Cruel and Unusual Punishment (VIII)

2012-06-11 12:35:31

The Eighth Amendment forbids the infliction of cruel and unusual punishments. This constitutional prohibition is itself unusual, because in using the intrinsically subjective terms ‘‘cruel’’ and ‘‘unusual,’’ it necessarily calls for the use of judgment. Determining the meaning of the Eighth Amendment, then, first requires ascertaining on whose judgment the clause hinges.

The judgment as to what is cruel and unusual, and therefore what is unconstitutional, cannot be that of Congress or the president, because the Bill of Rights was enacted to curtail the power of the federal government. The Eighth Amendment, like most of the Bill of Rights, applies to state governments through the incorporation doctrine, and as such, it cannot be left to the judgment of the states to determine the contours of the cruel and unusual punishment clause. The Constitution is also meant to protect vulnerable minorities from the tyranny of majority whim; such protection would be meaningless if the interpretation of what is cruel and unusual was determined by the views of a majority of the people. Since Marbury v. Madison, it has been the recognized province of the federal judiciary to interpret the Constitution; however, the Supreme Court has repeatedly stated that the cruel and unusual punishment clause cannot merely reflect the subjective views of what the Supreme Court Justices find repugnant.

The paradox of whose view of acceptable punishments should shape the cruel and unusual punishment clause has been resolved by adopting an ad hoc collection of doctrines drawing from various sources of authority. Deference is generally given to state governments to define appropriate punishments for given crimes. However, state and federal governments are subject to three core restrictions. First, punishments cannot be arbitrary, capricious, or barbaric. Second, at least in some circumstances, punishments can be overruled for being disproportionate to a defendant’s culpability. Third, punishments must not be contrary to a national consensus as to evolving standards of decency. The first two restrictions have largely being developed with reference to judicial views of acceptability of certain punishments: a punishment is overruled if the Justices consider it disproportionate or arbitrary. The third restriction is facilitated by judicial aggregation of state legislation, and to a lesser extent jury determinations: the less often a punishment is available or imposed in a state jurisdiction, the more likely the Supreme Court is to rule that it is contrary to a national consensus and thus unconstitutional.

The foregoing description overstates the clarity of Eighth Amendment jurisprudence. In recent years, some Supreme Court Justices have challenged the appropriateness of a proportionality requirement; in its defense, other Justices have argued that the proportionality requirement and the national consensus test are in fact one doctrine. There is also strong Supreme Court division over the application of the evolving consensus doctrine. It is also unclear whether ‘‘cruel’’ and ‘‘unusual’’ constitute separate prohibitions or whether ‘‘cruel and unusual’’ is one proscription. Each of these ambiguities contributes to an enormous jurisprudential uncertainty surrounding the cruel and unusual punishment clause.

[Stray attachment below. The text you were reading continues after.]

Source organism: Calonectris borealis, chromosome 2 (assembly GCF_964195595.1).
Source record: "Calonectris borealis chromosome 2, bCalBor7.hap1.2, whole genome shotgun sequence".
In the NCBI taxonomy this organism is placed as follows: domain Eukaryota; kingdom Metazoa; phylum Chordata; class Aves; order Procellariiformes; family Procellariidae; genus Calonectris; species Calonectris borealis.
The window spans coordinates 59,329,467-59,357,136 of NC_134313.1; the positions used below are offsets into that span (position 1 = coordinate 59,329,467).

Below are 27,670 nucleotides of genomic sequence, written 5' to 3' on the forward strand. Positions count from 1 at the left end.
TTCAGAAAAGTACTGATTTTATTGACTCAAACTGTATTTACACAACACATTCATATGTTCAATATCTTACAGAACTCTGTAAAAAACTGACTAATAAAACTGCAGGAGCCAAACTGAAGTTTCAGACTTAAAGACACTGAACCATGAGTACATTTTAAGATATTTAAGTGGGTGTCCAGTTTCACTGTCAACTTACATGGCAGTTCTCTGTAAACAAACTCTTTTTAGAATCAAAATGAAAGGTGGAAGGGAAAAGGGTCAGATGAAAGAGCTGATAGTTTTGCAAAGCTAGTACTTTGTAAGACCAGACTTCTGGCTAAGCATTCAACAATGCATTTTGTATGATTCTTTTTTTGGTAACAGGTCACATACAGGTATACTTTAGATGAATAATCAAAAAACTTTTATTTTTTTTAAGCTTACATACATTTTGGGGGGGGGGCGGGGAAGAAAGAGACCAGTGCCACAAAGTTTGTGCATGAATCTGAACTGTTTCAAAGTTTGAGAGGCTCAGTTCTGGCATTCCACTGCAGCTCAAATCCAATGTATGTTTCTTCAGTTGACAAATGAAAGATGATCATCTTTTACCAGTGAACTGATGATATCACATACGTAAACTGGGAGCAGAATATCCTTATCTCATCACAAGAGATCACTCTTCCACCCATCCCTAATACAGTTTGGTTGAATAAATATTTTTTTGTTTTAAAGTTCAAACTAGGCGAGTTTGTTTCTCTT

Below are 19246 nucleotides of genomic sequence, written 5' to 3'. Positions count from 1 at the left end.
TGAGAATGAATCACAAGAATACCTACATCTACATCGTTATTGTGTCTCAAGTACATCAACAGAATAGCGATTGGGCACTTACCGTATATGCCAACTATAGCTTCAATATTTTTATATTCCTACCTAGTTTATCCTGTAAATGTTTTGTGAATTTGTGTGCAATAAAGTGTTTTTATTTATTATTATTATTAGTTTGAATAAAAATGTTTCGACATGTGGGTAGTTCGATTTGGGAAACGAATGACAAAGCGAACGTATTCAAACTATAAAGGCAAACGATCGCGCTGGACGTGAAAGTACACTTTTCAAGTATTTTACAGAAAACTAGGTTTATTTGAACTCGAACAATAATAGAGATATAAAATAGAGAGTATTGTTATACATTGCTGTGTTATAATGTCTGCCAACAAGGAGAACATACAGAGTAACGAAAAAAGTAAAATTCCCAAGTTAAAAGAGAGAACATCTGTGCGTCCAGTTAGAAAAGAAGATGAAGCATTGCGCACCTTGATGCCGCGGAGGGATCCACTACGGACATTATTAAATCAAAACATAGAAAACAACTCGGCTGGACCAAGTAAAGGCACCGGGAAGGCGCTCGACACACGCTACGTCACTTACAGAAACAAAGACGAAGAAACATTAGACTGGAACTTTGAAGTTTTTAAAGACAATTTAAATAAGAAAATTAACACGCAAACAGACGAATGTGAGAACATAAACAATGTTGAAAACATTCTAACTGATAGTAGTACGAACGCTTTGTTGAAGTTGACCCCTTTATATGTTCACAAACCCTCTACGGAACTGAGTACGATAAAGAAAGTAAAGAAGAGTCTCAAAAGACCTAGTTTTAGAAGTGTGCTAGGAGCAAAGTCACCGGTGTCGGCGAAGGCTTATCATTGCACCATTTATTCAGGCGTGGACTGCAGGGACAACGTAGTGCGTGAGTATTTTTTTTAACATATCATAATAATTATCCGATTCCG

In addition, the death penalty has been treated differently from all other punishments, resulting not just in special rules for Capital Punishment but a schism in the overall approach of the Supreme Court to capital and noncapital forms of punishment. Arguably, the Supreme Court has largely abdicated its role in determining the bounds of nondeath penalty punishments, while simultaneously adding so many limits to the application of the death penalty as to be gradually rendering it, although constitutional in theory, unconstitutional in practice.

Despite the confusion surrounding Eighth Amendment jurisprudence, it is possible to identify four types of challenge that could be made to the constitutionality of a given criminal sentence. Constitutional challenges can be made as to: first, the type of punishment inflicted; second, the process followed in imposing the punishment; third, the category of crime to which a punishment may attach; and fourth, the categories of defendant against whom a punishment can be imposed. However, because of the ‘‘death is different’’ jurisprudence, the rules of each of these four types of challenge are bifurcated according to whether the punishment is death or some other sentence.

Types of Punishment

Supreme Court precedent as to which types of punishment are constitutional has taken two forms: specific sanctions or prohibitions of particular types of punishment, and general doctrine promulgating guidelines as to when punishments can ever be appropriate.

Of the specific rulings, the most contested concerns the constitutionality of the death penalty. As is discussed in the subsequent subsections, the death penalty has been highly restricted as to when and to whom it can apply, but imposition of the death penalty per se was upheld under the Federal Constitution in Gregg v. Georgia.

Generally, the Supreme Court has refrained from ruling on whether particular forms of Capital Punishment are unconstitutional. Four types of Capital Punishment have been sanctioned to the extent that the Supreme Court has refused to prohibit them when the issue came before it. In Wilkinson v. Utah, death by shooting was authorized; in Gomez v. U.S., use of the gas chamber was allowed; in Glass v. Louisiana, use of the electric chair was permitted; and in Campbell v. Wood, death by hanging was tolerated. However, the latter three cases contained only cursory consideration of the type of punishment by the majority, but strong dissents on point.